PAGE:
The second race of the Superprestige series was Sunday in Zonhoven, just a 30km drive from Begijnendijk. Temperatures have been balmy and I’m looking forward to colder temperatures just so these nagging mosquitoes go away. That zzzzzz in my ear as I’m trying to fall asleep is like nails on a chalkboard. The Zonhoven circuit was in a sand quarry, reminiscent of sand pits at Burke where we used to do our dryland training for ski racing. The ski coaches would set up break-away gates on the sand hill and we would run down the course emulating a slalom course. But I’ve never ridden my bike down a steep sand bed descent! My first lap of recon I’ll admit was a bit nerve-racking as both descents had a 90-degree turn straight into the drop and I didn’t know what was on the other side or what the sandy descent would feel like and where it would toss me. After that first lap though, getting the jitters out I quickly had a handle on the course and I’d best describe the feeling of surfing down the sand hill as similar to water-skiing. Be willy-nilly, let the bike steer itself (for the most part) and be in the backseat.
The race was going well once I recovered from a crummy start and a crash in front of me. I made it into the 8 strong front group, but half-way through the race on the descent after the second sand run up I noticed I had no rear brake at all; turned out the straddle had simply unhooked but I went into the pit to switch bikes and as I did I saw the group disappear and a small chase group whizzed passed just as I exited. The course was dry and wicked fast and really, a rear brake wasn’t pivotal. If I could have a re-do I don’t think I would have swapped bikes. Along with losing the front group and a lot of time, I also lost my head and rode that next lap like a turd. I felt like I was trying really hard and going nowhere. The last lap I reeled my head back on and finished the race strong but never regained my spot in that front group, finishing frustrated in 9th place. But really, with a 30+ race calendar and with the uncertainties that are certain in cyclocross, one cannot expect a “good” finish out of every start. I learned a lot in this race and that is the most important part. When I was foddering along on my own I had the space to look ahead, take more chances and try different lines which maybe weren’t so obvious in my warm-up. I realized new, cleaner lines and was able to ride a lot of what I had accepted to be runs. Our race was early at 10:45 while the men were at 3pm so we were able to get home to watch the men live on TV. For anyone watching online back home in the states…there was a bit of discrepancy in the amount of spectators at our morning race versus the headlining elite men. Anyways, watching the men in a near-World Cup caliber field I felt pretty good about myself to see where they were riding versus running. On the final lap of my race I had found and was able to ride those lines; a little more time studying the course and I think my race would have unfolded differently.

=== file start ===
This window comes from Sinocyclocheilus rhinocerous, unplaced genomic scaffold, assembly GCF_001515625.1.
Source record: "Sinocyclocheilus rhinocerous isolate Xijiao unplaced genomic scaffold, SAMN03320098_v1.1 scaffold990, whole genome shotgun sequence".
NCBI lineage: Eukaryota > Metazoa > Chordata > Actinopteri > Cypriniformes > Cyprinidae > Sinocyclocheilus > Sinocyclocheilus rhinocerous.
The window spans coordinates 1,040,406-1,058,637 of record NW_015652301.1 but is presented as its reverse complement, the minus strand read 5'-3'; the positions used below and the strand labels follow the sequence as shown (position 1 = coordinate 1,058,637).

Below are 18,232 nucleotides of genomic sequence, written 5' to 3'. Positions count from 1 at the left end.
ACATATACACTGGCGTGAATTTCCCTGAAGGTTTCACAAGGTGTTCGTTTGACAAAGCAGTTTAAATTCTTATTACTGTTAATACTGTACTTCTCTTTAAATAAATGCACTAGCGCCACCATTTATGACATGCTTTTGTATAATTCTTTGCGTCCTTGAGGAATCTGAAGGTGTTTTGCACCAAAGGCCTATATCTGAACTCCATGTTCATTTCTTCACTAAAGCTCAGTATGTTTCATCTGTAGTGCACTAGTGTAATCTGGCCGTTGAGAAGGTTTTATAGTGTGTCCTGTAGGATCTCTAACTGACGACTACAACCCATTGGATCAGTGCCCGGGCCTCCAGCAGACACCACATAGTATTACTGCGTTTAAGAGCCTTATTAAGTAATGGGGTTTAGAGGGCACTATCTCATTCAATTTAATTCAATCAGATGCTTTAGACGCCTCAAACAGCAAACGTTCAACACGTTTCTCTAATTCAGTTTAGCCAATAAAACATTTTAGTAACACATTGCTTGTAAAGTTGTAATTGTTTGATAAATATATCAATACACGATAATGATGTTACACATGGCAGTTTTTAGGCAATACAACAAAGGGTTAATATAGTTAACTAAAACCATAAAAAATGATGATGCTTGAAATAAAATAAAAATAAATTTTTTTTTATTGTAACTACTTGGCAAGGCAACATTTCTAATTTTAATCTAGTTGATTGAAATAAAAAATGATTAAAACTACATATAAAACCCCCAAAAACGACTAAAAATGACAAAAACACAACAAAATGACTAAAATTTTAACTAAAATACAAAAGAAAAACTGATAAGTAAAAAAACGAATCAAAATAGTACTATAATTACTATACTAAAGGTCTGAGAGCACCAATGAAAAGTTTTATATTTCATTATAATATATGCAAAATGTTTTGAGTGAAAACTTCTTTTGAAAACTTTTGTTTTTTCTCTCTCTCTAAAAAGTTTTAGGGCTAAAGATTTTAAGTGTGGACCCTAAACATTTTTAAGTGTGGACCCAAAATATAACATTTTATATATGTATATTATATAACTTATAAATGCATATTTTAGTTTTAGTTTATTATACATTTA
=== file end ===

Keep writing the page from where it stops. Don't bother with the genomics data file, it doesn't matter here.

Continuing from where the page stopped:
I have not ridden it but I have heard about the sandiness of Koksijde, the home of the 3rd World Cup and also the 2012 World Championships. After my sand 101 course yesterday, I am optimistic about these upcoming races – I know a bit more of what to expect and look forward to meeting the course later this November! Today is a massive recovery day before the prized Koppenberg cyclocross tomorrow afternoon.